2sudo service nginx start

Add an nginx config file to /etc/nginx/sites-enabled/. E.g. /etc/nginx/sites-enabled/ Refer to the Laravel docs for what a standard Laravel application nginx config file should look like.

Include it in /etc/nginx/nginx.conf at the bottom of the http block, and comment out the wildcard include.

Create a directory for the project being served. E.g. /var/www/

Change your nameserver host from Namecheap to DigitalOcean for your domain name. That means ns1/2/ records are added to the domain on Namecheap. Then on DigitalOcean, add the A records that point from the domain to the droplet IP.

This sample server file should allow you to get up and running. Put it in /etc/nginx/sites-enabled/

1server {
2 listen 80 default_server;
3 listen [::]:80 default_server;
4 server_name *;
5 root /var/www/;
7 index index.php;
9 charset utf-8;
11 location / {
12 try_files $uri $uri/ /index.php?$query_string;
13 }
15 error_page 404 /index.php;
17 location ~ \.php$ {
18 fastcgi_pass unix:/var/run/php/php8.2-fpm.sock;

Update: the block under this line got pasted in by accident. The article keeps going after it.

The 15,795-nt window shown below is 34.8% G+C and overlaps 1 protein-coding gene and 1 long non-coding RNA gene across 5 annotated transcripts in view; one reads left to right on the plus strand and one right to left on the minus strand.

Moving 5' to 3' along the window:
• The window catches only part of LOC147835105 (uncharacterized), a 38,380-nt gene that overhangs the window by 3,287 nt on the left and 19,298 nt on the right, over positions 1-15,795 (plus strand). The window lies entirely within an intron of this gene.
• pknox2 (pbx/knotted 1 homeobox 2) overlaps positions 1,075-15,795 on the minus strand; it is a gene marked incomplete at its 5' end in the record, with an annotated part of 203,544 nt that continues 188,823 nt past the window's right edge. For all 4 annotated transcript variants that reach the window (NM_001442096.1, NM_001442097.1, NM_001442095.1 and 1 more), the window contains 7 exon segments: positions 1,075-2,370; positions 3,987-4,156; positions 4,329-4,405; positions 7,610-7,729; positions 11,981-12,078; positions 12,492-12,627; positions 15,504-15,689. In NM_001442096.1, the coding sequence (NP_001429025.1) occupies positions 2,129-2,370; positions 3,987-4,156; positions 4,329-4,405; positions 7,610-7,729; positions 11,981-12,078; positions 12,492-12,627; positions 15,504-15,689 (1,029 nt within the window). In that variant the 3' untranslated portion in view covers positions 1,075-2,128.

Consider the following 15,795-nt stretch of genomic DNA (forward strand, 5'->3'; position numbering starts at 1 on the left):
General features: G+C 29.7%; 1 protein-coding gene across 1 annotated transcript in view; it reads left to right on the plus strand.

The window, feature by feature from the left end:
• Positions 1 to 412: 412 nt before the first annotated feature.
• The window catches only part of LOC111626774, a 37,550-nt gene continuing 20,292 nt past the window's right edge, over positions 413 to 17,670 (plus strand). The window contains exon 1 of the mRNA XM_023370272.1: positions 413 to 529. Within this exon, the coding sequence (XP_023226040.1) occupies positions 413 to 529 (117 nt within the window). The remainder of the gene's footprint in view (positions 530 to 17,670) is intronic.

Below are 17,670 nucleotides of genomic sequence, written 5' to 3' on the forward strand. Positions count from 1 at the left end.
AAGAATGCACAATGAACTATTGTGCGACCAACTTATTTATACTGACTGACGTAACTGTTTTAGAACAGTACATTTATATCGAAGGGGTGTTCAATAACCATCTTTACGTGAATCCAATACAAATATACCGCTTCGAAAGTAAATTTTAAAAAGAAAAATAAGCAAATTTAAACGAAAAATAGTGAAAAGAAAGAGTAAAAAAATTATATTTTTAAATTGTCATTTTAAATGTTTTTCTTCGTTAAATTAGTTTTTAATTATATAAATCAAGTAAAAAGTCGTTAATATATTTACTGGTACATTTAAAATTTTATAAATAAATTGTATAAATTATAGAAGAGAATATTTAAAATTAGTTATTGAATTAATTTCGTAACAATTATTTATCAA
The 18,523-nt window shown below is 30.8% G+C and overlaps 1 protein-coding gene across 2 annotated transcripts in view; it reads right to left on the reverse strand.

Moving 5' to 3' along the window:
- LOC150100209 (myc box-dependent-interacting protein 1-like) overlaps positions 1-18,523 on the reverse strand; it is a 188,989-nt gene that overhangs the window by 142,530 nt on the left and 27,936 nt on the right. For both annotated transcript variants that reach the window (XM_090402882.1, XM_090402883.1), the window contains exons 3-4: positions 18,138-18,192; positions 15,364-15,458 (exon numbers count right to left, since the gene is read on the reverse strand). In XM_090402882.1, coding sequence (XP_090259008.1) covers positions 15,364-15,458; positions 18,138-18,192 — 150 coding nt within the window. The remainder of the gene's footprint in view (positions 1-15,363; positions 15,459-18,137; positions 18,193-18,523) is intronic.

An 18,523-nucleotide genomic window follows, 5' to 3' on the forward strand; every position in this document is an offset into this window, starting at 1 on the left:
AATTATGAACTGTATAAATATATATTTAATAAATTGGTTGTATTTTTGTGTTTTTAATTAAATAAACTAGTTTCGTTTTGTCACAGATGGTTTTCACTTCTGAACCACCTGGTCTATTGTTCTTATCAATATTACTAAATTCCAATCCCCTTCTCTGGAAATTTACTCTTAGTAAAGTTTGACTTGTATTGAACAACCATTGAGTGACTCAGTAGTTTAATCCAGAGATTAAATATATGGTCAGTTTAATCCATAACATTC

19 fastcgi_param SCRIPT_FILENAME $realpath_root$fastcgi_script_name;
20 include fastcgi_params;
21 }
23 location ~ /\.(?!well-known).* {
24 deny all;
25 }


Now we need to clone the actual project repo onto the server.

To do that, we need to be authorized to do so from the server.

Option 1: new SSH key on server

We need to generate another SSH key and register it with our Github account in order to allow us to clone it.

1ssh-keygen -t rsa

cat the file and copy the contents into a new ssh key in your github profile:

That works as-is from my perspective, although there are other things you may want to do. Refer to Github’s docs on SSH keys to do other stuff.

Option 2: SSH Agent forwarding

Alternatively, instead of creating a new key on every server, we can use our existing local key via agent forwarding. When you ssh into a server, you can share your local keys with the host. All you have to do is add this to ~/.ssh/config (just replace with the domain or IP of your server):

2 ForwardAgent yes

To test if it works, I renamed id_rsa to id_foo and ran ssh -T [email protected] (which tests the SSH key). It failed.

Then I performed the above step and added the server IP to my config file. When I re-SSH’d into the server, it worked again.

Let’s now clone in our repo and set up proper permissions.

1cd /var/www/
2git clone [email protected]:Username/repository.git .